(h)for the variation by the court of a sentence passed by it or the variation or rescission by it of an order made by it;

(i)for appeals—

(i)against any orders (including directions) of the court prohibiting or restricting the publication of any matter or excluding the public from any proceedings (whether made in preliminary proceedings or otherwise);

(ii)against any other orders or rulings made in proceedings preliminary to a trial;

(j)for the discharge of a court (including provision as to retrials and rehearings following discharge);

(k)for the powers conferred by section 7 of the Bankers' Books Evidence Act 1879 (c. 11) (orders for the inspection of bankers' books for the purposes of legal proceedings) to be exercisable by a judge advocate as well as by the court or a judge within the meaning of that Act;

(l)for the making and retention of records of the proceedings of the court;

(m)for the supply of copies of such records, including provision about the fees payable for the supply of such copies;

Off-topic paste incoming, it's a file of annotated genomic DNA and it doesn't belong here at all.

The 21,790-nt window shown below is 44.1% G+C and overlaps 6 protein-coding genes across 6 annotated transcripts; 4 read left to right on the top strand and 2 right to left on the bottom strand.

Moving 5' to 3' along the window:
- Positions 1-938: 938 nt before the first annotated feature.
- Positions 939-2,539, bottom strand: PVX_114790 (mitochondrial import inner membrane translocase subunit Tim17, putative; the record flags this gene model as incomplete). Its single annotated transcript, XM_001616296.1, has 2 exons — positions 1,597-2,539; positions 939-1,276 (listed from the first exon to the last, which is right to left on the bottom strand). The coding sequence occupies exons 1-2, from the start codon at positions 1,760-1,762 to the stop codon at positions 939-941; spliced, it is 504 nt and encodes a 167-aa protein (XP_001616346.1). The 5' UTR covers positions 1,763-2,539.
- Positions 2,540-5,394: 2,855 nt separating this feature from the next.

(n)conferring functions in relation to the court on the court administration officer;

(o)for the delegation by the court administration officer of any of his functions in relation to the court.

(4)Provision that may be made by the rules by virtue of subsection (2)(d) includes provision applying, with or without modifications, any enactment (whenever passed) creating an offence in respect of statements admitted in evidence.

(5)Provision that may be made by the rules by virtue of subsection (3)(e)(ii) includes provision—

(a)conferring powers of arrest;

(b)requiring any arrested person to be brought before the court;